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Which Countries Have Legalized Euthanasia?

Jessica Ellis
By
Updated May 16, 2024
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Euthanasia and the related topic of physician-assisted suicide are extremely controversial moral and legal issues throughout the world. While proponents suggest that a painless death may be preferable to some people that have a prolonged, eventually fatal illness or permanently debilitating condition, opponents cite the intrinsic value of life and the possibility that legalizing euthanasia could lead to severe misuse by doctors. The debate on the ethics behind euthanasia will likely never be settled, as few moral debates ever return a universal agreement. As of 2010, a few countries have laws allowing legalized euthanasia or physician-assisted suicide, including Albania, Belgium, the Netherlands, and Switzerland, as well as some US states. Some other countries, including Japan and Columbia, have contradictory laws and court precedent on the issue.

It is important to understand the difference between euthanasia and physician-assisted suicide when discussing the legal status internationally. Physician assisted suicide refers to a situation in which a doctor may prescribe lethal drugs but the patient is responsible for taking them. Euthanasia, on the other hand, is when a health professional intentionally gives a patient a lethal dose in order to end the patient's life. Not all countries outlaw both forms; Germany has had legal physician-assisted suicide since the 18th century, but direct euthanasia is illegal.

Albania was one of the first European nations to allow legalized euthanasia in 1999. Passive euthanasia, where the patient is unable to give consent due to a condition like a coma, is also legal given the agreement of three family members. The law has remained controversial within the country, however, largely due to the major influence of the Catholic Church in Albania.

Belgium and the Netherlands both legalized euthanasia in the early 21st century. Both countries had a long, if informal, rule of not legally prosecuting doctors who provided euthanasia services to terminally ill patients. By instating a legalized policy, proponents suggested that better medical records could be kept and that physicians would be required to adhere to certain standards of care when helping patients commit suicide.

Luxembourg passed legalized euthanasia and physician-assisted suicide laws in 2008. The country at the time was under the governance of a conservative Christian prime minister, which resulted in an extremely close vote on the measure. According to the new law, patients seeking aid with suicide must get consent from two doctors and have a terminal or chronic debilitating illness.

With such a delicate issue, some countries have left legal status of the issue extremely unclear. Columbia's highest court passed a legalized euthanasia law in 1997, but the decision has never been ratified by Columbia's Congress. In Japan, despite a clear law against euthanasia, a significant court decision in 1962 laid out six criteria that a physician must meet to perform the service for a patient legally.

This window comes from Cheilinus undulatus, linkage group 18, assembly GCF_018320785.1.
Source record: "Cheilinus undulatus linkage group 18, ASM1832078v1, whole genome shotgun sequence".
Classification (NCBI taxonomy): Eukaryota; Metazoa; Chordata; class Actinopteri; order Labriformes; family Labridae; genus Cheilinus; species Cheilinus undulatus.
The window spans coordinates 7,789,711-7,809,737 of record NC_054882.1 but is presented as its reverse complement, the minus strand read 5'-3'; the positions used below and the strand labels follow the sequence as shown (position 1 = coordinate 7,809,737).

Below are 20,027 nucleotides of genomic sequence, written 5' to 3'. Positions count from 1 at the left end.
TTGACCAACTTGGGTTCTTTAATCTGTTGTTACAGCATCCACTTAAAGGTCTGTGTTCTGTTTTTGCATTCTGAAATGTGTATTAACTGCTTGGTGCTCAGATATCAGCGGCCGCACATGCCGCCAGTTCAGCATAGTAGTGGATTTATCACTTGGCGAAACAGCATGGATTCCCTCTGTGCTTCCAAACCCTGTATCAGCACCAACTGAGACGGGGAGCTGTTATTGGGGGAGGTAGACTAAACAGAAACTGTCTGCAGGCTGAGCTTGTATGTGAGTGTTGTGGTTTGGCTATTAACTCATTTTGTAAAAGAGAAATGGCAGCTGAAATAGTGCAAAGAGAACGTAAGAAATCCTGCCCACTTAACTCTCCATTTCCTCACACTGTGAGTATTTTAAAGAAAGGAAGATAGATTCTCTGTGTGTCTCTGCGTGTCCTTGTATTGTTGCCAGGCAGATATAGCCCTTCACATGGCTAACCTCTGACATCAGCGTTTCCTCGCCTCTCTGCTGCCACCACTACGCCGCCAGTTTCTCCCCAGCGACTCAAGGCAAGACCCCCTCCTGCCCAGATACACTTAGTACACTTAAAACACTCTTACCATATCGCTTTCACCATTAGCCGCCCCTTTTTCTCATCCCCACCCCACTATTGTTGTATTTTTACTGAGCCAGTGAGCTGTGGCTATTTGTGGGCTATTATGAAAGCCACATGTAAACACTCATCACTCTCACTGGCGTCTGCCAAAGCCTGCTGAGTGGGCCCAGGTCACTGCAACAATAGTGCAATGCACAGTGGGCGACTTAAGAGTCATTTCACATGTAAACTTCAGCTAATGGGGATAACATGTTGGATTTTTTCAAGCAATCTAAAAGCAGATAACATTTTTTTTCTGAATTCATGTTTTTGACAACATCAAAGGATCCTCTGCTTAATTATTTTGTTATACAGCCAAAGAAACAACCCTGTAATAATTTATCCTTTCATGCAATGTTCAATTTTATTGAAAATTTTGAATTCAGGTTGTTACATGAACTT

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Jessica Ellis
By Jessica Ellis , Writer
With a B.A. in theater from UCLA and a graduate degree in screenwriting from the American Film Institute, Jessica Ellis brings a unique perspective to her work as a writer for MyLawQuestions. While passionate about drama and film, Jessica enjoys learning and writing about a wide range of topics, creating content that is both informative and engaging for readers.

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Discussion Comments

By anon999440 — On Jan 05, 2018

I am 100% in favor of euthanasia or physician assisted suicide. I am actively researching the two of these to see what is best for me. Alzheimer's is rampant on my maternal grandmother's side. I believe that we continue from one life to another and I have no intention of lying around for years, losing my mental faculties and causing family members to have to use all their savings and investments. That is unconscionable in my mind. If I am a drain on my family and society, I want to go silently into the ethereal realms to live again in another life. I am very comfortable with my point of view and desire to leave this life with dignity.

By anon965205 — On Aug 10, 2014

Physician assisted suicide and legal euthanasia are sensitive issues, no matter which perspective is used.

However, being a person who is not suffering from a life threatening illness, I am on a quest to locate a destination where I can register (or enroll) to terminate my life.

For most individuals, even those closest to me, this desire is not understood. I am an educated individual, non drug user, non alcohol drinker, non smoker, financially stable, good family support, etc. However, every day is a struggle to find happiness, joy, and love -- whether from within my own self, or from an outside source. I have spent the last three decades in a state where these positive feelings simply have not existed. I have mustered through life, with success, but simply find no joy, satisfaction or fulfillment.